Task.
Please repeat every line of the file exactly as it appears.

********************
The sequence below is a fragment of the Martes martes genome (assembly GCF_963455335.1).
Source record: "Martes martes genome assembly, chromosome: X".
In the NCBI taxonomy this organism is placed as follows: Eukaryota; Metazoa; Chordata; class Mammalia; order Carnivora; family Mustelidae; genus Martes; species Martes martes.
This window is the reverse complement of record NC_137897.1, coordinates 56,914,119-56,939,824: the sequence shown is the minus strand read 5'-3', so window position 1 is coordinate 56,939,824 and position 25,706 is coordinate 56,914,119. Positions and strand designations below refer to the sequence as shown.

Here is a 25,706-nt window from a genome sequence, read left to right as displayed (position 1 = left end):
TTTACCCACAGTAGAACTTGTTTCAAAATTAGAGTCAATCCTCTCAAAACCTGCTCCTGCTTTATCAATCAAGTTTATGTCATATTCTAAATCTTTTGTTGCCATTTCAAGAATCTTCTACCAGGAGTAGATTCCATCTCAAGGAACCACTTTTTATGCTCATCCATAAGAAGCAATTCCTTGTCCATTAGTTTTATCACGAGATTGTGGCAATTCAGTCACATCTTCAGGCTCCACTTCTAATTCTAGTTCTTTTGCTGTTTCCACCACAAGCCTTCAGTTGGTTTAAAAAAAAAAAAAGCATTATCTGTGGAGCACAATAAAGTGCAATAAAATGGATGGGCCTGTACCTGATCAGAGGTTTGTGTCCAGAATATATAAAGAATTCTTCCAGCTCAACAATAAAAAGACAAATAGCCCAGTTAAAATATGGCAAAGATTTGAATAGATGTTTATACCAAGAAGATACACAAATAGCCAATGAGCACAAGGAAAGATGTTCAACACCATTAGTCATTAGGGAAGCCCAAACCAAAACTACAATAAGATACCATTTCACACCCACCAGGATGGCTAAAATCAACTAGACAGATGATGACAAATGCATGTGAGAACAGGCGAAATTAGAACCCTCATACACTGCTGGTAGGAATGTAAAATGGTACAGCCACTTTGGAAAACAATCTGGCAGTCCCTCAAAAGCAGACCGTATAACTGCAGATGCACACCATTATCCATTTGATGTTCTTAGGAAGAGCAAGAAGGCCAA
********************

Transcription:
The sequence below is a fragment of the Martes martes genome (assembly GCF_963455335.1).
Source record: "Martes martes genome assembly, chromosome: X".
In the NCBI taxonomy this organism is placed as follows: Eukaryota; Metazoa; Chordata; class Mammalia; order Carnivora; family Mustelidae; genus Martes; species Martes martes.
This window is the reverse complement of record NC_137897.1, coordinates 56,914,119-56,939,824: the sequence shown is the minus strand read 5'-3', so window position 1 is coordinate 56,939,824 and position 25,706 is coordinate 56,914,119. Positions and strand designations below refer to the sequence as shown.

Here is a 25,706-nt window from a genome sequence, read left to right as displayed (position 1 = left end):
TTTACCCACAGTAGAACTTGTTTCAAAATTAGAGTCAATCCTCTCAAAACCTGCTCCTGCTTTATCAATCAAGTTTATGTCATATTCTAAATCTTTTGTTGCCATTTCAAGAATCTTCTACCAGGAGTAGATTCCATCTCAAGGAACCACTTTTTATGCTCATCCATAAGAAGCAATTCCTTGTCCATTAGTTTTATCACGAGATTGTGGCAATTCAGTCACATCTTCAGGCTCCACTTCTAATTCTAGTTCTTTTGCTGTTTCCACCACAAGCCTTCAGTTGGTTTAAAAAAAAAAAAAGCATTATCTGTGGAGCACAATAAAGTGCAATAAAATGGATGGGCCTGTACCTGATCAGAGGTTTGTGTCCAGAATATATAAAGAATTCTTCCAGCTCAACAATAAAAAGACAAATAGCCCAGTTAAAATATGGCAAAGATTTGAATAGATGTTTATACCAAGAAGATACACAAATAGCCAATGAGCACAAGGAAAGATGTTCAACACCATTAGTCATTAGGGAAGCCCAAACCAAAACTACAATAAGATACCATTTCACACCCACCAGGATGGCTAAAATCAACTAGACAGATGATGACAAATGCATGTGAGAACAGGCGAAATTAGAACCCTCATACACTGCTGGTAGGAATGTAAAATGGTACAGCCACTTTGGAAAACAATCTGGCAGTCCCTCAAAAGCAGACCGTATAACTGCAGATGCACACCATTATCCATTTGATGTTCTTAGGAAGAGCAAGAAGGCCAA